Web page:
My art drew quite a few people from Facebook to this website. I even earned a Facebook like from the Academy of the Hebrew Language, which chiefly promotes the holiday in honor of Hebrew revivalist Eliezer Ben-Yehuda. Their resources are a great help to my comic research, and I let them know that. 

All in all, it’s not a bad way to end the year!

Grammar Part 2: Semitic languages

As we continue last week’s examination of Joüon and Muraoka’s book “A Grammar of Biblical Hebrew,” the authors remind us that Hebrew is a Semitic language that is similar to neighboring tongues.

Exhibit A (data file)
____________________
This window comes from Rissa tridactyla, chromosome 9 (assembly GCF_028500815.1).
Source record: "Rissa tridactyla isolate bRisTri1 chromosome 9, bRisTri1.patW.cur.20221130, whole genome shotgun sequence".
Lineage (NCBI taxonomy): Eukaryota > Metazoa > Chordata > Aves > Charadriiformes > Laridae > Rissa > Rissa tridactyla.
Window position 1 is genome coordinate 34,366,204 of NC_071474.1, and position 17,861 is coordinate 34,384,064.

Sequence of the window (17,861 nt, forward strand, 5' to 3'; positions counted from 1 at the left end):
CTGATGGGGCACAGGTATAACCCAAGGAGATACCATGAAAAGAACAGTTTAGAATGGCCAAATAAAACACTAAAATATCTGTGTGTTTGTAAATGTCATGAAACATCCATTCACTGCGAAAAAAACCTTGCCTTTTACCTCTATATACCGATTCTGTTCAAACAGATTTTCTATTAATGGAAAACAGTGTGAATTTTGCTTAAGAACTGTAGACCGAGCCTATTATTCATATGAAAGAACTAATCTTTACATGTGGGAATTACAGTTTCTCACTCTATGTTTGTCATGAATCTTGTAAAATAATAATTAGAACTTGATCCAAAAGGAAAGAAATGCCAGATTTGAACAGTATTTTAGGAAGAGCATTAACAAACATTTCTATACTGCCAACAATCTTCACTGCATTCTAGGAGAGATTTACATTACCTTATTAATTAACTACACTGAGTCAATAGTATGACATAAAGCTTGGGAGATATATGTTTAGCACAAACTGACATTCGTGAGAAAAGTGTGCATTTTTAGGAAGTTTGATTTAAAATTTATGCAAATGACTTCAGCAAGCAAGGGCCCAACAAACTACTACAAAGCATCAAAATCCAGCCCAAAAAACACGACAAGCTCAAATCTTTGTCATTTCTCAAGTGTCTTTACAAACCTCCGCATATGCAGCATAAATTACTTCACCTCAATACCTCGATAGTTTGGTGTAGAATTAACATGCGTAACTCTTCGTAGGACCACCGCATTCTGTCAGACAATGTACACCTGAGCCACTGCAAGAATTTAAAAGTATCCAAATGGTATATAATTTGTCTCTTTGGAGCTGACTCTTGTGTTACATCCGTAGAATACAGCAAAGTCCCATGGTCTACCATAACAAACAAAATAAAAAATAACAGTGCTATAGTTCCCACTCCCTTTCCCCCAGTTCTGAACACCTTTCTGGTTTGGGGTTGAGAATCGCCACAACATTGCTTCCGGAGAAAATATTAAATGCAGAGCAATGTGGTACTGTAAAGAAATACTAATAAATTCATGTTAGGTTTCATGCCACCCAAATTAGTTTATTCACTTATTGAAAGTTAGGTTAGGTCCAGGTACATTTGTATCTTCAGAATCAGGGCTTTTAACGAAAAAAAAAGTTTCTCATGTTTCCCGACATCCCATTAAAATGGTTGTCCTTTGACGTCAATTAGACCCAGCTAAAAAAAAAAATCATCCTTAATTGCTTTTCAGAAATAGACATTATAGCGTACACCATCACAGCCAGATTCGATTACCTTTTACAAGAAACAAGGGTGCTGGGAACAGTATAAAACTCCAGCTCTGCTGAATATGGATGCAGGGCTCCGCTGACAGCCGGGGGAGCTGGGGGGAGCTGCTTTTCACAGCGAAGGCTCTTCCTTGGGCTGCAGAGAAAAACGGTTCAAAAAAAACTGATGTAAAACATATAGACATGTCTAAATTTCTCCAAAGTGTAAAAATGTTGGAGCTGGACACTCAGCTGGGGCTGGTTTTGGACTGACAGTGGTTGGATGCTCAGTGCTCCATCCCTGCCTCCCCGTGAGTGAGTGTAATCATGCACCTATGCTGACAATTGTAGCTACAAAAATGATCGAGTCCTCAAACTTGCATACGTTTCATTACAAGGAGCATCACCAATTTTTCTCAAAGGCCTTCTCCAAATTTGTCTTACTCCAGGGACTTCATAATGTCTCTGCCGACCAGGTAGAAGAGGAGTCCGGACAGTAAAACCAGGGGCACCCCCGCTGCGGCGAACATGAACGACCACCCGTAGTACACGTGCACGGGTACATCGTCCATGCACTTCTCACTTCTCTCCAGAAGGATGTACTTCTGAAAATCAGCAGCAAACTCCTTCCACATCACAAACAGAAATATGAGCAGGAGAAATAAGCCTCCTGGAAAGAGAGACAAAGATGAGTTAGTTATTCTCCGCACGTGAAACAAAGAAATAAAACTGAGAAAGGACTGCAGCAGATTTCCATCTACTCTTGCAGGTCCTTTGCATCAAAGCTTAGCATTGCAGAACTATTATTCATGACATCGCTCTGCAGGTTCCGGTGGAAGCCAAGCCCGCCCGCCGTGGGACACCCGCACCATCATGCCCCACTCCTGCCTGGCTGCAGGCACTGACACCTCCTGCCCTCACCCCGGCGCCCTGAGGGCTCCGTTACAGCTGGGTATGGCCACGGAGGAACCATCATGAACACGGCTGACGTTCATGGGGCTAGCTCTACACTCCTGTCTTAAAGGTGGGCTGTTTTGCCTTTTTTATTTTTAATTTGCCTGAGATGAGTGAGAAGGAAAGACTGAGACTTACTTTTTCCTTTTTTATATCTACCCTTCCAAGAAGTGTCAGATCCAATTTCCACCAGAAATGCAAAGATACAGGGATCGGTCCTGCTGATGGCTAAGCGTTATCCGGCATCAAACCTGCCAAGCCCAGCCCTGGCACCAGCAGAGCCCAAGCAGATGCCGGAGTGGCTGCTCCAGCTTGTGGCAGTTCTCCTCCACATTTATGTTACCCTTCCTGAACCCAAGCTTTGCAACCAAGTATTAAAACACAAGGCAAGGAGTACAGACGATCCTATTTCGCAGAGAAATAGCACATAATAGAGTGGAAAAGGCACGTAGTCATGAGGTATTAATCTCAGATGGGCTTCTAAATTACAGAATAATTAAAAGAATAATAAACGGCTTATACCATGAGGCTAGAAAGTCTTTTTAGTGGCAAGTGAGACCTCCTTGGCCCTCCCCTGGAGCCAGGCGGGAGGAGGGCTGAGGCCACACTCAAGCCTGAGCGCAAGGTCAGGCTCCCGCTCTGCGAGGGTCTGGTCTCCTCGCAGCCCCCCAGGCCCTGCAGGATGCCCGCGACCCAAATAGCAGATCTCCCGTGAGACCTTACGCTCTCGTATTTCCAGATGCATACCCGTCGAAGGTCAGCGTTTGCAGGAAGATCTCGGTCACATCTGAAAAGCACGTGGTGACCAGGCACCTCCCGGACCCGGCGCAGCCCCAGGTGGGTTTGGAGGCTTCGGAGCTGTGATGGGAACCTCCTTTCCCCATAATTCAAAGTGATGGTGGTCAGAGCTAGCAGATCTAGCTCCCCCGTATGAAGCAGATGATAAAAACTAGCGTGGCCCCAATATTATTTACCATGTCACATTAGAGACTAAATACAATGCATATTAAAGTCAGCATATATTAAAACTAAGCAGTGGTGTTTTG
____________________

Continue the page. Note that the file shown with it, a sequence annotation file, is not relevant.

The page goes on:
For instance, Semitic languages’ shared traits include:

  1. Gutturals like ḥet (ח) and ‘ayin (ע)
  2. emphatics like  ṭet (ט), tzadi (צ) and qof (ק)
  3. Root sequences usually composed of three consonants that suggest specific motifs that are conjugated by adding vowels

According to the book, the oldest Semitic languages were born in the northeast, such as Akkadian (Assyrian and Babylonian) and Eblaite.

Next the book says the South Semitic languages generally arose, such as Hadrami, Minaic, Qatabanic  and Sabean. The Southern family also includes Ge’ez, which South Arabian emigrants to Ethiopia spoke, according to the book.

Finally the Central (or Northwestern) Semitic languages came to be, such as Canaanite, Aramaic and Arabic. While Hebrew was home to the land of Canaan, the book says proto-Hebrew and ancient Canaanite differed in some ways, like how they conjugated the qal passive verb.